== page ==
Northern Ireland: Assembly Approves Strong Anti-Trafficking Measures
Monday, October 27, 2014 11:10 AM

The Northern Ireland Assembly has adopted comprehensive anti-trafficking legislation that will criminalize payment for sexual services and enhance protections for victims of human trafficking. The Assembly’s action was informed by a recent report from Queen’s University in Belfast that indicated at least 17,500 men in the Northern Ireland pay for sex each year. A primary sponsor of the bill stated during the Assembly debate that, "demand for paid sex the single biggest driver for trafficking to Northern Ireland [and] I believe we must do something to address this demand if we are to see an end to human trafficking.”

Supporters of the bill say it will improve the “criminal justice response” to trafficking crimes and create a “solid” system of support for trafficking victims with a particular emphasis on trafficked children. The final bill prohibits human trafficking, slavery, forced labor and servitude and establishes the new offense of forced marriage. It includes a minimum two-year prison sentence for convicted traffickers.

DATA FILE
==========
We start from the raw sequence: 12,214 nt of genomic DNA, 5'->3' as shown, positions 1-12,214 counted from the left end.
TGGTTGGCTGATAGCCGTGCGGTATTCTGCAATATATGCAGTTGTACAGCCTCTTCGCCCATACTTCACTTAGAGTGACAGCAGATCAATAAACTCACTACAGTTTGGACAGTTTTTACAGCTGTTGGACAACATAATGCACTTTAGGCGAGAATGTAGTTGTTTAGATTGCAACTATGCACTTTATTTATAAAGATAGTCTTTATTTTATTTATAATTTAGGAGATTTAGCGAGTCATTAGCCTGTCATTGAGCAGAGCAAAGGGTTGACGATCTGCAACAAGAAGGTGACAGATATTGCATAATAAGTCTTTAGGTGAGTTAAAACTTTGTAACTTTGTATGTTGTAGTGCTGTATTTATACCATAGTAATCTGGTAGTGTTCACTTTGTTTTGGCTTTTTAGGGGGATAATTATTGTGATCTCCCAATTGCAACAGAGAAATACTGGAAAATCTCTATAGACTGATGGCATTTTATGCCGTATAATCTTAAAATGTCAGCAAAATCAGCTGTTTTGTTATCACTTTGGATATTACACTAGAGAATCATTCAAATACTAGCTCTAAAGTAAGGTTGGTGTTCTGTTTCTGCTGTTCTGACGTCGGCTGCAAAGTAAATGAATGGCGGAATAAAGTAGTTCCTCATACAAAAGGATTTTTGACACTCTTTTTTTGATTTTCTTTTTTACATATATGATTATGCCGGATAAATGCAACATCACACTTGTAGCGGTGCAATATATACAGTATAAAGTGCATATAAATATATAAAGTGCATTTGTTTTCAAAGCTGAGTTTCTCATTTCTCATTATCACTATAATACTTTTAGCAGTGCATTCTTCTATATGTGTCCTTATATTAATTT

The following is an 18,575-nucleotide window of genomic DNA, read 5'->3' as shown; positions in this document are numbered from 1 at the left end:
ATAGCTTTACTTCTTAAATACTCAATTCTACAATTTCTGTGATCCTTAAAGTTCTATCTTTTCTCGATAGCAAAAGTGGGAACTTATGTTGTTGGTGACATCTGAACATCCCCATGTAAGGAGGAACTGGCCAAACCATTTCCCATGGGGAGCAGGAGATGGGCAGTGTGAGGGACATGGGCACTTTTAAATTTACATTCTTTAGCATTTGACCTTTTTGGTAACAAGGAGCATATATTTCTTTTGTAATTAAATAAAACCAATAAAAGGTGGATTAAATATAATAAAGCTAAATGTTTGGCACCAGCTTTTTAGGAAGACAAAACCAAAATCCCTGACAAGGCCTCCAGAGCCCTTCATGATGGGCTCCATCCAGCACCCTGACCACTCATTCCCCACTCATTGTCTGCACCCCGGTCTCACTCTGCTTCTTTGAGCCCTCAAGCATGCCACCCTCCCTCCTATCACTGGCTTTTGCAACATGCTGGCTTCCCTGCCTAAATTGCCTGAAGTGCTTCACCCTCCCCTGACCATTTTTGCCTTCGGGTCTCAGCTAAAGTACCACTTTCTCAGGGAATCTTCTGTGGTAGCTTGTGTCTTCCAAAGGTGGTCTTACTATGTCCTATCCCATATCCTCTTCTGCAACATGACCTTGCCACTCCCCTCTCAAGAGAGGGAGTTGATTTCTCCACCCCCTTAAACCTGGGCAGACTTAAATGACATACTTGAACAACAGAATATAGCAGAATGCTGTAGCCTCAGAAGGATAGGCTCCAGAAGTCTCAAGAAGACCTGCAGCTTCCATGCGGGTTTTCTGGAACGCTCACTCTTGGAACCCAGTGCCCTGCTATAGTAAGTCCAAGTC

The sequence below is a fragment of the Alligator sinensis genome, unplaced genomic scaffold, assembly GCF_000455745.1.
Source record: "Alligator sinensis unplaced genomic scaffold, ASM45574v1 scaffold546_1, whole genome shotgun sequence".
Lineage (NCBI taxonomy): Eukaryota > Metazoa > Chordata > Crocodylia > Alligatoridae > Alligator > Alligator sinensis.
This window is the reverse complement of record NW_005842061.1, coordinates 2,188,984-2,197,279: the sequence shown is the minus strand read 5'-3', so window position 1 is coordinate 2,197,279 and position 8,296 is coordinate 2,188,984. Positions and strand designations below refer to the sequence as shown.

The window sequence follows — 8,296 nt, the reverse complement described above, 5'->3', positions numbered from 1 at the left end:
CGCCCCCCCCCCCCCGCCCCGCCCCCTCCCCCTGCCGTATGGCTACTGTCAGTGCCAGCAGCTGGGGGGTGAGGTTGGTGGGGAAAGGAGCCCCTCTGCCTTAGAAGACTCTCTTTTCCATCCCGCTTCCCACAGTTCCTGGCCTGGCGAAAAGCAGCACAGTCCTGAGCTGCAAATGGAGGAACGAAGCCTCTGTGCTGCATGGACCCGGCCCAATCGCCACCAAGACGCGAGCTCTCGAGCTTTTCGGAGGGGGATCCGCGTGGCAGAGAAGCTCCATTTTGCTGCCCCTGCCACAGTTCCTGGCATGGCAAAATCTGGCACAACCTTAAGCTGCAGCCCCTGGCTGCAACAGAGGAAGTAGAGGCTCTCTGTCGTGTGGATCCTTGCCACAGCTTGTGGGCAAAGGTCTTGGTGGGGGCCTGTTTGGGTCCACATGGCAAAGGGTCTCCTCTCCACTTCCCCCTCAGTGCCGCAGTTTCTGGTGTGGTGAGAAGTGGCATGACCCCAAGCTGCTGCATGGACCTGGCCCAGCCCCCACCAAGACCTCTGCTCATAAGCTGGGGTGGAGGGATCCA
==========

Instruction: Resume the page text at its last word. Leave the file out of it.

Northern Ireland is the first region in the United Kingdom to adopt the Nordic approach to prostitution and sex trafficking, one that has been recommended by the European Parliament of the European Union and the Council of Europe’s Parliamentary Assembly. The Nordic model has also been implemented in Sweden, Iceland and Norway and recognizes the fundamental links between prostitution, violence against women and sexual exploitation of trafficked women and girls. The new Northern Irish legislation is expected to become law later this year after passing additional procedural hurdles.

Compiled from: Gordon, Gareth, Trafficking Bill: MLAs vote to make paying for sex a crime, BBC News (October 21, 2014); Gleich, Louise, Northern Ireland set to have most comprehensive Human Trafficking legislation in the UK, CARE in Northern Ireland News (October 21, 2014); Northern Ireland ban on paying for sex is approved by Stormont assembly, The Guardian (October 20, 2014);  Research suggests 17,500 men pay for sex in NI each year, BBC News (October 17, 2014).